An organisation (or organization — see spelling differences) is a social arrangement which pursues collective goals, which controls its own performance, and which has a boundary separating it from its environment. The word itself is derived from the Greek word "ὄργανον" (organon) meaning "tool". The term is used in both daily and scientific English in multiple ways.

In the social sciences, organisations are studied by researchers from several disciplines. Most commonly in sociology, economics, political science, psychology, management, and organisational communication. The broad area is commonly referred to as organisational studies, organisational behaviour or organisation analysis. Therefore, a number of different theories and perspectives exist, some of which are compatible, and others that are competing.

*Organisation – process-related: an entity is being (re-)organised (organisation as task or action).
*Organisation – functional: organisation as a function of how entities like businesses or state authorities are used (organisation as a permanent structure).
*Organisation – institutional: an entity is an organisation (organisation as an actual purposeful structure within a social context)

Organisation in sociology

In sociology "organisation" is understood as planned, coordinated and purposeful action of human beings to construct or compile a common tangible or intangible product. This action is usually framed by formal membership and form (institutional rules). Sociology distinguishes the term organisation into planned formal and unplanned informal (i.e. spontaneously formed) organisations. Sociology analyses organisations in the first line from an institutional perspective. In this sense, organisation is a permanent arrangement of elements. These elements and their actions are determined by rules so that a certain task can be fulfilled through a system of coordinated division of labour.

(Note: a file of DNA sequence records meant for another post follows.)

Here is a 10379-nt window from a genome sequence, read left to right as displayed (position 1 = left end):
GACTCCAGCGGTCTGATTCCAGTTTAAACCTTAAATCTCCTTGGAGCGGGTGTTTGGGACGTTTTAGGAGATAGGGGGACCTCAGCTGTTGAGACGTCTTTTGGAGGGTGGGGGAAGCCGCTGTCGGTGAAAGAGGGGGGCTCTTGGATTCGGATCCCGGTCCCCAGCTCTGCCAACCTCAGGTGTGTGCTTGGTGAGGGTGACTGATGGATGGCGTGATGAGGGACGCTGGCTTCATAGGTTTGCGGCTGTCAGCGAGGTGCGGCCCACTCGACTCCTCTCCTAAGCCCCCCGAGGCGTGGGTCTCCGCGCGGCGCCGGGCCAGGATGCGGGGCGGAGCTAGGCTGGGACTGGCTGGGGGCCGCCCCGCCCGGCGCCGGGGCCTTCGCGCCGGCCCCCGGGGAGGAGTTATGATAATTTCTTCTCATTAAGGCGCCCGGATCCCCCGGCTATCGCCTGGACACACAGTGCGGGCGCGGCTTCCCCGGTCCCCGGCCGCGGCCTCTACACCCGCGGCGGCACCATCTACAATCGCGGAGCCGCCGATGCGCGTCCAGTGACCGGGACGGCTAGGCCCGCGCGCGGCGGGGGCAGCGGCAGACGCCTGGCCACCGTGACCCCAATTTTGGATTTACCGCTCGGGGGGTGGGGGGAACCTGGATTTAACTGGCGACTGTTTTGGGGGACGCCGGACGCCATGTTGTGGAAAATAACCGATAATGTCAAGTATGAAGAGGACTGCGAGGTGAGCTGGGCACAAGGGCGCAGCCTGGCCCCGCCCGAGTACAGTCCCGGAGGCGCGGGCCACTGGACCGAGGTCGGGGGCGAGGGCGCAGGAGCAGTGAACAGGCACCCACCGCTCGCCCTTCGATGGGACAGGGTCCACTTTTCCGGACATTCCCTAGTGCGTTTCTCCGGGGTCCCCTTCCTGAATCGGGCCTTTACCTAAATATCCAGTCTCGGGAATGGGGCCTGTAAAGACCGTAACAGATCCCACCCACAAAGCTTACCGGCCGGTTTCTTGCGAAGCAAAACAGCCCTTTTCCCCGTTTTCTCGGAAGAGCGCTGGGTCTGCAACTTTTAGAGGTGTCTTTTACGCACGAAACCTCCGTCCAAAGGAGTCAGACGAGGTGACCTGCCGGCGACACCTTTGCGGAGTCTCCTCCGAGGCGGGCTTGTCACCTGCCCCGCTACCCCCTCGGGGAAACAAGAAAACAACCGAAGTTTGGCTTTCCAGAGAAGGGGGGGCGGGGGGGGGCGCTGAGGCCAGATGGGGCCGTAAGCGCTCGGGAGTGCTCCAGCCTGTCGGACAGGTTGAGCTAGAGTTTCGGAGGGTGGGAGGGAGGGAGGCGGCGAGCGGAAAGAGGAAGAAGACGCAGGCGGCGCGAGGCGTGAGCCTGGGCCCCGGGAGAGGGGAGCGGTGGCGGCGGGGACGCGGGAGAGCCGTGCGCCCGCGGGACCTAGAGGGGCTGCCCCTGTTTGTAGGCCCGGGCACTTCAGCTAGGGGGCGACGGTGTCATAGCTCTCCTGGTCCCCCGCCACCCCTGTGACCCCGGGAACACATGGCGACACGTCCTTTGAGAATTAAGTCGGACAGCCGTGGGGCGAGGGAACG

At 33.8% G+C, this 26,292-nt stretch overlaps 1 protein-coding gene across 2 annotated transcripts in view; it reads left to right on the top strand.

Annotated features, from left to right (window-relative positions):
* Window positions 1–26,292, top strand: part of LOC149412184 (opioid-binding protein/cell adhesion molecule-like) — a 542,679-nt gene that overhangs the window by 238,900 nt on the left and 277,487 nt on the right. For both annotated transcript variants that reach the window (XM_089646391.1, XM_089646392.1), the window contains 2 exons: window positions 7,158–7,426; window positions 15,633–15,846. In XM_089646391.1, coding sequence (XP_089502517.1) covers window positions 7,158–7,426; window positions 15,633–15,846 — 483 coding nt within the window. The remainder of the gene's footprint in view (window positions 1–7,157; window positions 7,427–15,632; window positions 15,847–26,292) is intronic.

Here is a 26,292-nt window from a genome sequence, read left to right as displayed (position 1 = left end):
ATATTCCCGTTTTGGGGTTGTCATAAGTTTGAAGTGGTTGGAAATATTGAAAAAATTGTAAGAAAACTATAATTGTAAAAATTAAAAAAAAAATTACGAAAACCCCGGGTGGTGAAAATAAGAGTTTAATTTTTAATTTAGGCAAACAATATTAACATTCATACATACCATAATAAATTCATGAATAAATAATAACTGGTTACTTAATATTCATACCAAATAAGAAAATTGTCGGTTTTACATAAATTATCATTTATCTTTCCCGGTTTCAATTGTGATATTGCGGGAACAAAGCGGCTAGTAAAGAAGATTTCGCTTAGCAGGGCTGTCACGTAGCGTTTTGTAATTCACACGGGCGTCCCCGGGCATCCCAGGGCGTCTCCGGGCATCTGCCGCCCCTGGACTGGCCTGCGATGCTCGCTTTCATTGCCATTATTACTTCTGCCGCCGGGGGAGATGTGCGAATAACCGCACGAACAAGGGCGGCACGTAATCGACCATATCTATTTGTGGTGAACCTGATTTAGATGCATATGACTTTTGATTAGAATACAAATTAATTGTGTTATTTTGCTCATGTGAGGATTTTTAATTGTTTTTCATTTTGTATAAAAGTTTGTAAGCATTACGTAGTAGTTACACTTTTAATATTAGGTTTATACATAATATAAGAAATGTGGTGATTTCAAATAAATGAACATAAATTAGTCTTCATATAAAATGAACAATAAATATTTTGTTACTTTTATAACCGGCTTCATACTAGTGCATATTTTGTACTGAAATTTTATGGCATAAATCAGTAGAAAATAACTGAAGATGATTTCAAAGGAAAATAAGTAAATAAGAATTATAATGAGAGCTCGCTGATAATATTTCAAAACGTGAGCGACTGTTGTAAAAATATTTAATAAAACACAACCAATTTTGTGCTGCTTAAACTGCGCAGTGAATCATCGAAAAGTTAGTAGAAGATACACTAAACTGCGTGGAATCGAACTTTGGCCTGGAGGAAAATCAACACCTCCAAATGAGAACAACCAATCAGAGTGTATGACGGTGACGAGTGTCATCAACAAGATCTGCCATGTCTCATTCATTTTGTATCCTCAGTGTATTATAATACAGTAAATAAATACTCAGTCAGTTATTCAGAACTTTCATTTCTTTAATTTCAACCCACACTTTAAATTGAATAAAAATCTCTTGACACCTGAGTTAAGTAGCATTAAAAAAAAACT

An organisation is defined by the elements that are part of it (who belongs to the organisation and who does not?), its communication (which elements communicate and how do they communicate?), its autonomy (Max Weber termed autonomy in this context: Autokephalie)(which changes are executed autonomously by the organisation or its elements?) and its rules of action compared to outside events (what causes an organisation to act as a collective actor?).

By coordinated and planned cooperation of the elements, the organisation is able to solve tasks that lie beyond the abilities of the single elements. The price paid by the elements is the limitation of the degrees of freedom of the elements. Advantages of organisations are enhancement (more of the same), addition (combination of different features), and extension. Disadvantages can be inertness (through co-ordination) and loss of interaction.

Organisations in virtual worlds